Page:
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SALITRE participants share Airmen spirit of service with local orphanage, hospital children

  • Published
  • By Capt. Candace Park
  • 12th Air Force (Air Forces Southern) Public Affairs
A little girl came running down the hospital hall with her arms wide open toward a group of uniformed officers towering above her.

"I didn't get a patch," she cried in Spanish pointing toward the 612th Air Operations Center squadron insignia on the Airmen's flight suits.

All of the officers knelt down, the one closest to the young girl extending his arms and handing her a patch from his shoulder. The group of visitors smiled as he affixed the patch to her purple shirt.

Only a few seconds passed, as she contemplated the token she'd been gifted, when unexpectedly, she pulled the patch off and handed it back to the officer, leaping into his arms.
"I don't want the patch anymore," she whimpered. "Just don't leave."

This is how a day full of heartwarming encounters began for 40 Airmen from the U.S., Argentine and Chilean Air Forces who took a break from exercise SALITRE Oct. 25, to reach out to members of the local community during a combined visit to 50 children at Antofagasta Regional Hospital and more than 120 children at Aldeas SOS orphanage here.

The community outreach events exceeded the expectations of the participants, including those of Argentinean Air Force public affairs officer, Lt. Col. Fernando Rubio.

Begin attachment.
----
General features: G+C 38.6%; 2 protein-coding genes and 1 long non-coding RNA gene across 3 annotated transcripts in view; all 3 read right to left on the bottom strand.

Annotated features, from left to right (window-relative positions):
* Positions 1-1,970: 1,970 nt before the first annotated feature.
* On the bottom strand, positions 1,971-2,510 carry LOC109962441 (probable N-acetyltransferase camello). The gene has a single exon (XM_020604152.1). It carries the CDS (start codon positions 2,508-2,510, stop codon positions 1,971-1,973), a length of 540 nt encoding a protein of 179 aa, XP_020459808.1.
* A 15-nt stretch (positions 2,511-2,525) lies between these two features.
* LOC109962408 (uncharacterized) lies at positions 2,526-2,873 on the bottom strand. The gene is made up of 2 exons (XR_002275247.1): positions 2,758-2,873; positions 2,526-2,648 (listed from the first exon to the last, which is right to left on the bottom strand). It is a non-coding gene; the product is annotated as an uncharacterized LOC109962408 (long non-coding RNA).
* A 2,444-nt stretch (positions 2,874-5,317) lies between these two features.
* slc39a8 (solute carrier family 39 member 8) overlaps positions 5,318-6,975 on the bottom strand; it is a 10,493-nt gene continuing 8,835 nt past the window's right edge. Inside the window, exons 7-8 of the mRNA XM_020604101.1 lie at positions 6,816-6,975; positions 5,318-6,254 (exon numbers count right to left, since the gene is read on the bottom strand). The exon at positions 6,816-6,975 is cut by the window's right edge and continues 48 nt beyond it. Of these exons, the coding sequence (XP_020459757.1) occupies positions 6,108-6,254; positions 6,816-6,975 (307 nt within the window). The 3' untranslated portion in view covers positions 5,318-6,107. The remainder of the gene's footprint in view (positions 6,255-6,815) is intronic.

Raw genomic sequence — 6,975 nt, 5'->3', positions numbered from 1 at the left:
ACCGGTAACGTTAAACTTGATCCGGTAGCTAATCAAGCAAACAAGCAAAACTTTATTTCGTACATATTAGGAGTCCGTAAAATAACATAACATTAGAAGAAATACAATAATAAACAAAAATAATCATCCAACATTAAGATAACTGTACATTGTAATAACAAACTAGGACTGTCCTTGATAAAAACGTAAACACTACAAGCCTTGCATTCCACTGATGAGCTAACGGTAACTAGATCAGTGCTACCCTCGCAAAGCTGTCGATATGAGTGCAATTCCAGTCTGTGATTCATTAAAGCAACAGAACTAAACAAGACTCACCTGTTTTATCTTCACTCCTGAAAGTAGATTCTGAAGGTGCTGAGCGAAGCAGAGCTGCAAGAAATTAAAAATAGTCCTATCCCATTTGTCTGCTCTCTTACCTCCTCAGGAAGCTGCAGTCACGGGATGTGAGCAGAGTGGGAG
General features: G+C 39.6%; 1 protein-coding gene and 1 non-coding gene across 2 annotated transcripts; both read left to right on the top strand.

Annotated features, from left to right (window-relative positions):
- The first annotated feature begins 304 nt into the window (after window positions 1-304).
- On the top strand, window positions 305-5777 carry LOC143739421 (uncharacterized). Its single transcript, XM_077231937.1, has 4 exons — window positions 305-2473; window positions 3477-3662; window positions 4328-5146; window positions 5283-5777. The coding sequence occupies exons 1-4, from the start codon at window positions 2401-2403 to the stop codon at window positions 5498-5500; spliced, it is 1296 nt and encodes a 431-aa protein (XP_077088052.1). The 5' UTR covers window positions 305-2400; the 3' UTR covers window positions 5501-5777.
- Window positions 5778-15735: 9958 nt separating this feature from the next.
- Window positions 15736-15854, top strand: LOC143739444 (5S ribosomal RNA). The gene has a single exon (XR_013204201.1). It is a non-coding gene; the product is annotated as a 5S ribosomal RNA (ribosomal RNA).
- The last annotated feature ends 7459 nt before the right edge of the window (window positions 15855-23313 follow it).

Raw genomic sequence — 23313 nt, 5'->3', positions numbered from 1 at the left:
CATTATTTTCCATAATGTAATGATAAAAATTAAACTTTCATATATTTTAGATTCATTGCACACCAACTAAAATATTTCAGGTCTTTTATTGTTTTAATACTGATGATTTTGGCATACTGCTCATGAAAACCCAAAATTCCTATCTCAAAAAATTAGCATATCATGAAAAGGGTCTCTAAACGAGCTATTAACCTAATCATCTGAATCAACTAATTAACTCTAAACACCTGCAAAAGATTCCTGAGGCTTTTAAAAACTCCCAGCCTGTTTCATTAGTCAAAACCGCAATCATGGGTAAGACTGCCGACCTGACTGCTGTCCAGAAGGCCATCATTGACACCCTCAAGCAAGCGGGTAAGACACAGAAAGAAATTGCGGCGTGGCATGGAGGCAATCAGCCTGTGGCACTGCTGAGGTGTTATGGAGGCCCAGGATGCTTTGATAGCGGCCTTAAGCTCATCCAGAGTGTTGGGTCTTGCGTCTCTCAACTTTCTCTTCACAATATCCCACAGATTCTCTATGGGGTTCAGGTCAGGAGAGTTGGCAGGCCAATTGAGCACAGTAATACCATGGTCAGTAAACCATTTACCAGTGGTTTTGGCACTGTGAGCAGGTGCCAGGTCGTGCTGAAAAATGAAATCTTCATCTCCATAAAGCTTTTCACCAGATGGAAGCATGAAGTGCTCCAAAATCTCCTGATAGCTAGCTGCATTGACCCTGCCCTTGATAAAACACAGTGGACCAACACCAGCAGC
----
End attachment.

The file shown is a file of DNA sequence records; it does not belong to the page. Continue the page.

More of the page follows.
"We came here expecting to bring smiles and happiness to these kids, but we are the ones leaving with the greater gift," Colonel Rubio said. "Here, there are no nationalities. We all share the same spirit -- a spirit of service that lives in our common Air Force culture, no matter what country you call home."

Airmen from 12th Air Force (Air Forces Southern) and the 159th Fighter Wing were moved to tears during their visit to the hospital, sharing stories about aviation, handing out patches, and giving hope to terminally ill children, many of whom have been confined to the hospital for more than a month.

For one Airman who turned 36 years old on the community outreach day, the experience was the best birthday gift he could think of receiving, he said.

The 120 children at Aldeas SOS orphanage gathered to sing "Happy Birthday" to Master Sgt. David Quintero, an aircraft armament systems craftsman from the 159th Fighter Wing.

"Just seeing their smiles is heartwarming, and truly the best birthday gift," Sergeant Quintero said. "To be here means a lot -- you're not just handing out candy and playing games with them, you're impacting their lives for the better."

The orphanage, a refuge for children removed from domestic violence situations, is more than just a semi-circle of brightly colored houses. It is a village of hope that gives children a place to call home, said Yanina Palacios.

Ms. Palacios, 23, has lived at the orphanage since she was only 1 year old, and is about to graduate college with a degree in finance, she said. She is giving back to the orphanage by helping care for the children every day after class.

"This is my home and these children are my brothers and sisters," she said. "To all of us, it means so much to have participants from the exercise visit our home."

The orphanage director, Nestor Rojas, said the Airmen boosted the children's self-esteem and are positive role models for the children to look up to.

"For the kids, this visit is like a dream," he said. "The pilots they have seen on TV and who they have watched fly overhead are here to play with them in their home. It is unreal to them."